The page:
[an error occurred while processing this directive]
BBC News
watch One-Minute World News
Last Updated: Monday, 10 September 2007, 07:49 GMT 08:49 UK
Japan's embattled PM vows to stay
Japanese Prime Minister Shinzo Abe, 10 September 2007
Mr Abe has staked his job on this latest battle
Japanese Prime Minister Shinzo Abe has vowed to stay on, a day after he hinted he may quit if Japan's mission in Afghanistan was not extended.

Mr Abe has faced growing calls for his resignation, but said he was intent on staying to push through his reforms.

On Sunday, Mr Abe staked his job on extending Japan's support of the US-led mission in Afghanistan, beyond a current November deadline.

The opposition is against the mission and could delay enactment of the bill.

Mr Abe said on Sunday he had "no intention of staying" on as leader if MPs blocked the move, prompting some analysts to suggest he could be seeking an honourable excuse to step down.

Afghan assistance

Mr Abe has been facing calls to resign ever since his Liberal Democratic Party suffered a crushing defeat in July's upper house election.

The result was partly blamed on a series of scandals involving his ministers.

"I am well aware that there is a view that I should step down," Mr Abe told lawmakers on Monday, in a policy speech at the start of a two-month session of Japan's parliament.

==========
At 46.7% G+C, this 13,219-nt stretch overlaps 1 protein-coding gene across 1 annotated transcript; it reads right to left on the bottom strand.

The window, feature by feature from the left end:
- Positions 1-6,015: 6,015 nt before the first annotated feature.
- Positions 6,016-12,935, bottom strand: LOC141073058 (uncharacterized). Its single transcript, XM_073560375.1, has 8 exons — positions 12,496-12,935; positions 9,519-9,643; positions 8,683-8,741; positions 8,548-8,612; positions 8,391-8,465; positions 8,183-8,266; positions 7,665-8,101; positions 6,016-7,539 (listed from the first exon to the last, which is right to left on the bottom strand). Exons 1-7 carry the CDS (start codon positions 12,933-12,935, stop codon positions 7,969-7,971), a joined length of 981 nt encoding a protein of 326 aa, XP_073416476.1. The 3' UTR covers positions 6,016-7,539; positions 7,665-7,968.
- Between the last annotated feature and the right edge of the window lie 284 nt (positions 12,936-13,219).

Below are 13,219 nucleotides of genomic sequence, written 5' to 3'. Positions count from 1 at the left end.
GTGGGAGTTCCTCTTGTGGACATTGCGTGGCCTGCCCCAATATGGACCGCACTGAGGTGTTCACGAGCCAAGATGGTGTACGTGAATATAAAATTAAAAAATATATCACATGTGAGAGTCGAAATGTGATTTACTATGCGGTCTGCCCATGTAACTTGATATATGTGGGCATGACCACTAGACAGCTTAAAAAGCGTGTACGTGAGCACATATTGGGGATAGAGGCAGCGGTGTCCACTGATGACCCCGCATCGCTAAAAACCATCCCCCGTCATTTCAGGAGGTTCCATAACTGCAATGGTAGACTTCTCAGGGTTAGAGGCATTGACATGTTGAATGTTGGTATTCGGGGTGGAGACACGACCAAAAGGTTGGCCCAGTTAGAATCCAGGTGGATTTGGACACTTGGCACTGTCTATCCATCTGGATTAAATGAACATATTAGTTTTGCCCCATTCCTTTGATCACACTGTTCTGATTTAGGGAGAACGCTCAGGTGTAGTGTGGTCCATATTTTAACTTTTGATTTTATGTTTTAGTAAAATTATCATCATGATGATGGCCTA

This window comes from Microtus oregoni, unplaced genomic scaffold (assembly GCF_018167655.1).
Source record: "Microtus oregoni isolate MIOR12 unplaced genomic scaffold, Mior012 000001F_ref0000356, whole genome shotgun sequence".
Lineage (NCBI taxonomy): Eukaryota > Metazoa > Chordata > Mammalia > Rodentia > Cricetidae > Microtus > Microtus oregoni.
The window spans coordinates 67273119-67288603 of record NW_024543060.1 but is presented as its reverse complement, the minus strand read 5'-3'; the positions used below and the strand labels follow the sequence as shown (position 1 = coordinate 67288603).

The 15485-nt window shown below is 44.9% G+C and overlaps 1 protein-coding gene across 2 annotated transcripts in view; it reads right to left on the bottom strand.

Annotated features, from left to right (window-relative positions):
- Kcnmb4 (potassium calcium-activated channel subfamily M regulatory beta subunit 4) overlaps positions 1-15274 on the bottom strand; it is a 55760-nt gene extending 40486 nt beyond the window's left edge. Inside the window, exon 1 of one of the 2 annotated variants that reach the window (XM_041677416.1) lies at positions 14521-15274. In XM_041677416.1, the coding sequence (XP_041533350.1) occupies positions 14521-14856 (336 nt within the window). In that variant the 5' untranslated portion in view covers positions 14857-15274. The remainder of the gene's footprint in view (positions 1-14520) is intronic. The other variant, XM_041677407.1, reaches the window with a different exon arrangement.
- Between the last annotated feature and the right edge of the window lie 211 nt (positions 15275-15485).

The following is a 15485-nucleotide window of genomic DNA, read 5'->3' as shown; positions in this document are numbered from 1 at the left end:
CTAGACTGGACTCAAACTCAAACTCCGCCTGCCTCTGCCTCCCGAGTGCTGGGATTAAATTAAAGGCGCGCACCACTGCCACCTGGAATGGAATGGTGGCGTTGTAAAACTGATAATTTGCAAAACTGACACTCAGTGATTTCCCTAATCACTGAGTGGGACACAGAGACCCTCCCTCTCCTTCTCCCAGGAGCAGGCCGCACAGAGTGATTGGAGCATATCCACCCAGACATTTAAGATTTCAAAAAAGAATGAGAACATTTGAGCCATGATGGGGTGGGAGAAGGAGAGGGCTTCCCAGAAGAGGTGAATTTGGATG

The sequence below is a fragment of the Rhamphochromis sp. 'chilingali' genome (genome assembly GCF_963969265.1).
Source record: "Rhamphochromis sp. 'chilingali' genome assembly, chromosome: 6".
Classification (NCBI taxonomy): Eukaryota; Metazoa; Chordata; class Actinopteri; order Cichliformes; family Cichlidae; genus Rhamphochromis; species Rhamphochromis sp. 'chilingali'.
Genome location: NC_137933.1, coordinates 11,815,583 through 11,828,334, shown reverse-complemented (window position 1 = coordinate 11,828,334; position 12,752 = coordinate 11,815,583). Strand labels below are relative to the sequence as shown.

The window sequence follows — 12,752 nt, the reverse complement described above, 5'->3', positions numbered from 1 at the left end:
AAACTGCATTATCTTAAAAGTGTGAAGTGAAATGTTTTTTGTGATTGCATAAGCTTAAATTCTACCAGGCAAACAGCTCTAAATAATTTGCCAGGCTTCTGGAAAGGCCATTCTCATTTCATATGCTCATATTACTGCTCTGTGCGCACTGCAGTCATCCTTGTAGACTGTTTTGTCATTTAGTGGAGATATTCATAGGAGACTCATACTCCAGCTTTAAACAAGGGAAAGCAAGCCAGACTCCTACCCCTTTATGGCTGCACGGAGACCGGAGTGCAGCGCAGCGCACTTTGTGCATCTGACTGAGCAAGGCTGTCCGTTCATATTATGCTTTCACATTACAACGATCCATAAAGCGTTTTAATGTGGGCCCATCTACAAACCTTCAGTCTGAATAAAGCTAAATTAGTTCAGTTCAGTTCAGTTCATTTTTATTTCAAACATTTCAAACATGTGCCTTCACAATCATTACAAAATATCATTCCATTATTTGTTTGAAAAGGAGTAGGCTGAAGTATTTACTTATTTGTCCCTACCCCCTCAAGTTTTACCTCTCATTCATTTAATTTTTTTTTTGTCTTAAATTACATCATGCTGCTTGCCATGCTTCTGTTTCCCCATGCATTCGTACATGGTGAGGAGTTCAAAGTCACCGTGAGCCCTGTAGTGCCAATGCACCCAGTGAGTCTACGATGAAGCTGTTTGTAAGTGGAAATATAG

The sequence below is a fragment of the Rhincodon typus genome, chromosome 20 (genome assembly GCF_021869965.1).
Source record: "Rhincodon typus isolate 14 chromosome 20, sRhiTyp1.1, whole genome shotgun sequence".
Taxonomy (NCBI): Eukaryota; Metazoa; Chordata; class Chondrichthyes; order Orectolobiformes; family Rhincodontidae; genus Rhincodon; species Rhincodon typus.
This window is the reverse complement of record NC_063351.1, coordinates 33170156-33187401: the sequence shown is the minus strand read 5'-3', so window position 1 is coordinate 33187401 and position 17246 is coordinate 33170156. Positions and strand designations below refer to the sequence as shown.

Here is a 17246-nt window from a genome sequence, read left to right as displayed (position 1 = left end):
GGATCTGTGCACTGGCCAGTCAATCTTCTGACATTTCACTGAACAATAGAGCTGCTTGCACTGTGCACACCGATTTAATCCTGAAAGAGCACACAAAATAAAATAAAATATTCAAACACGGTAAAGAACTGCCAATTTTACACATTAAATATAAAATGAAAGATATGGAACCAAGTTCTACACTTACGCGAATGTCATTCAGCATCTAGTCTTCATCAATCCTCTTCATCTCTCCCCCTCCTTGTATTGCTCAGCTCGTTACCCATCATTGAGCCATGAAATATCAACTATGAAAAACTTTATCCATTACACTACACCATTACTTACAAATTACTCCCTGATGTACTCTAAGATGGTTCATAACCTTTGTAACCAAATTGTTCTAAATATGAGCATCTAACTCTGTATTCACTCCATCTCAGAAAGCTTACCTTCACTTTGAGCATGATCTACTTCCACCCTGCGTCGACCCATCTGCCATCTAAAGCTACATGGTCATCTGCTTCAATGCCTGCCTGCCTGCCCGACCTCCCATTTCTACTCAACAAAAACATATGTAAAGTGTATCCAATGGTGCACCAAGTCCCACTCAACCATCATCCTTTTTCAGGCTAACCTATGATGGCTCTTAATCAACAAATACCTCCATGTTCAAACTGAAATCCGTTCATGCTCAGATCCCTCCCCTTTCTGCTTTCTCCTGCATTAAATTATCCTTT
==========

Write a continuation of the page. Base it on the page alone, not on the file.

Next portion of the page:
He said he would respond to the negative criticism by pressing ahead with reforms.

"We need to depart from the post-war regime by all means. I decided to stay on out of my sheer belief that we must not stop this reform," he added.

He also reiterated comments he made over the weekend, in support of extending Japan's naval mission to help US-led operations in Afghanistan.

"Is it really alright to withdraw now, and abandon our responsibility in the international community?" he asked parliament.

"I ask for your understanding so that we will be able to continue the operation," he said.

The mission involves Japanese vessels in the Indian Ocean providing refuelling and other logistical support to US military planes, and the US has made clear it sees these activities as vital.

Some critics say Japan's involvement in the mission violates the nation's pacifist constitution, which strictly limits its military activities.

The opposition Democratic Party says Japan should only participate in UN-led peacekeeping missions.

Has China's housing bubble burst?
How the world's oldest clove tree defied an empire
Why Royal Ballet principal Sergei Polunin quit


Americas Africa Europe Middle East South Asia Asia Pacific